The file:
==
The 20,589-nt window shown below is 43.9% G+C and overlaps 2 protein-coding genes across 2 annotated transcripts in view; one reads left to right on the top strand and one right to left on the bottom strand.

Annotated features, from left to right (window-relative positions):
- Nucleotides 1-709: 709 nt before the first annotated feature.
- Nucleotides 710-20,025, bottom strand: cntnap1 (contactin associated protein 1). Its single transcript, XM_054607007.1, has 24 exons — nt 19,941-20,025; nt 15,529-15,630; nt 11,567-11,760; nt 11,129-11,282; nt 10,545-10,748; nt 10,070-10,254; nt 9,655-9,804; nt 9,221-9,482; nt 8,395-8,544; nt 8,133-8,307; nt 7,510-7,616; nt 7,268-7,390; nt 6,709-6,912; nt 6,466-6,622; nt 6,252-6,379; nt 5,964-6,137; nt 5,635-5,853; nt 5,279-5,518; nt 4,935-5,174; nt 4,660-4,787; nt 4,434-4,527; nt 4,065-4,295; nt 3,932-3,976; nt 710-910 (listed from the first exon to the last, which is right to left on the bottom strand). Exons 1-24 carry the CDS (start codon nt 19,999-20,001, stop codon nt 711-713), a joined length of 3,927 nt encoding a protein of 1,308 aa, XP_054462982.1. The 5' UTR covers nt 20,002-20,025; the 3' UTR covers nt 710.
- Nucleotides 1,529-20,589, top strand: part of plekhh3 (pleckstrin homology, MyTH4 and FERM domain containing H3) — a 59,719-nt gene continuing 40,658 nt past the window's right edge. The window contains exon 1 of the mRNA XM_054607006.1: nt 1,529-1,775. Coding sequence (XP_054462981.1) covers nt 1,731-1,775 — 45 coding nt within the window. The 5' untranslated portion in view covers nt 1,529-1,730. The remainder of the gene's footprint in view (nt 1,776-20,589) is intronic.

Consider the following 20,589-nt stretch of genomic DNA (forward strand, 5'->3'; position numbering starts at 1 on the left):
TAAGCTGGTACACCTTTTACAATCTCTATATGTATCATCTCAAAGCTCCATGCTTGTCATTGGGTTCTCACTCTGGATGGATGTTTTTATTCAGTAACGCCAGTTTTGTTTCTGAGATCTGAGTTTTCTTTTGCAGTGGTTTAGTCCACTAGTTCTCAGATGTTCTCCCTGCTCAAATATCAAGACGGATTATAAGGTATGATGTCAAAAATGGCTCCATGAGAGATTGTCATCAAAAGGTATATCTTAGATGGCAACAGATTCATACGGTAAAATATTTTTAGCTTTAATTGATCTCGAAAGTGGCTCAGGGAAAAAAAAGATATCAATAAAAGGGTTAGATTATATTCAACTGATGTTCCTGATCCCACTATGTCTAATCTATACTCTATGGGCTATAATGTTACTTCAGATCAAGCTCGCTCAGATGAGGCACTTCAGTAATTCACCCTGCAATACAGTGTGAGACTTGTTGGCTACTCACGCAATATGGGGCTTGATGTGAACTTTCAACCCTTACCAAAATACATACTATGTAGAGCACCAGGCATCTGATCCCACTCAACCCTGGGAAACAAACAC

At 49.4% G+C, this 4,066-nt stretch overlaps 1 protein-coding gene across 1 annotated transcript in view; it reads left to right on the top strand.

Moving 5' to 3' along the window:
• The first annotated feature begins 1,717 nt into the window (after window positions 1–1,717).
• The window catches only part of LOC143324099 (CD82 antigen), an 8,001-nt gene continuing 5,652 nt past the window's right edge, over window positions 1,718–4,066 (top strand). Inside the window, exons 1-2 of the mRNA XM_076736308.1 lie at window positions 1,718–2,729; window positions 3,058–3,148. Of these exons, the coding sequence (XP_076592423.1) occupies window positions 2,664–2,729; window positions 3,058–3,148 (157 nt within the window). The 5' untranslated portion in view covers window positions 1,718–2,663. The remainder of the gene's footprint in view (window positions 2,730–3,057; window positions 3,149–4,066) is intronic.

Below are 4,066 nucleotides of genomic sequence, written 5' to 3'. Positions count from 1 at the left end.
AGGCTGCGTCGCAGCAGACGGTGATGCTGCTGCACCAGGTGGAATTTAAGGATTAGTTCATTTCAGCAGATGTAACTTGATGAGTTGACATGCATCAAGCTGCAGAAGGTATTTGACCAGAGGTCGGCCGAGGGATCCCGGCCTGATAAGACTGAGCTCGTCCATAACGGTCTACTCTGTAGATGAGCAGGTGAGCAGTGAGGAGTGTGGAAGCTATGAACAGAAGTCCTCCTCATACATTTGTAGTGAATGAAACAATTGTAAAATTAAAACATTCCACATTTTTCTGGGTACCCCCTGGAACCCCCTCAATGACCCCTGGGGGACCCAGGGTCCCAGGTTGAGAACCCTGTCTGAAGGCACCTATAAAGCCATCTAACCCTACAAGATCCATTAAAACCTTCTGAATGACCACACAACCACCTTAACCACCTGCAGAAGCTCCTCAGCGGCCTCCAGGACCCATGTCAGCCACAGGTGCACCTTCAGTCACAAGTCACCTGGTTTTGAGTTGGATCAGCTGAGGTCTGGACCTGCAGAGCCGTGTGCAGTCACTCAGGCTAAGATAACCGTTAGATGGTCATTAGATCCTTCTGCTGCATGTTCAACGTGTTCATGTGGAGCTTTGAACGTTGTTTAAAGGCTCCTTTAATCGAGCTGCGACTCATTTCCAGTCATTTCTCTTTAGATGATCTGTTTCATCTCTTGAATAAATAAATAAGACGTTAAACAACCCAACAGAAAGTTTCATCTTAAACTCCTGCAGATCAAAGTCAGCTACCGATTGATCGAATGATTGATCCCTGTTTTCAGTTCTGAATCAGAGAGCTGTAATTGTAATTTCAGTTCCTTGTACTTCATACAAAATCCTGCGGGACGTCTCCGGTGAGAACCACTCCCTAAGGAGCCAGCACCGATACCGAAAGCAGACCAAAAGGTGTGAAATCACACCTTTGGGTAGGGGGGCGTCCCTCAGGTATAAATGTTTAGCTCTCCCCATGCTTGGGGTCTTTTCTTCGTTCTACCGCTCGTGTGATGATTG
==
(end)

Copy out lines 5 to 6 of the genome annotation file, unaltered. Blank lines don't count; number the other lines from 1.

- Nucleotides 1,529-20,589, top strand: part of plekhh3 (pleckstrin homology, MyTH4 and FERM domain containing H3) — a 59,719-nt gene continuing 40,658 nt past the window's right edge. The window contains exon 1 of the mRNA XM_054607006.1: nt 1,529-1,775. Coding sequence (XP_054462981.1) covers nt 1,731-1,775 — 45 coding nt within the window. The 5' untranslated portion in view covers nt 1,529-1,730. The remainder of the gene's footprint in view (nt 1,776-20,589) is intronic.

Consider the following 20,589-nt stretch of genomic DNA (forward strand, 5'->3'; position numbering starts at 1 on the left):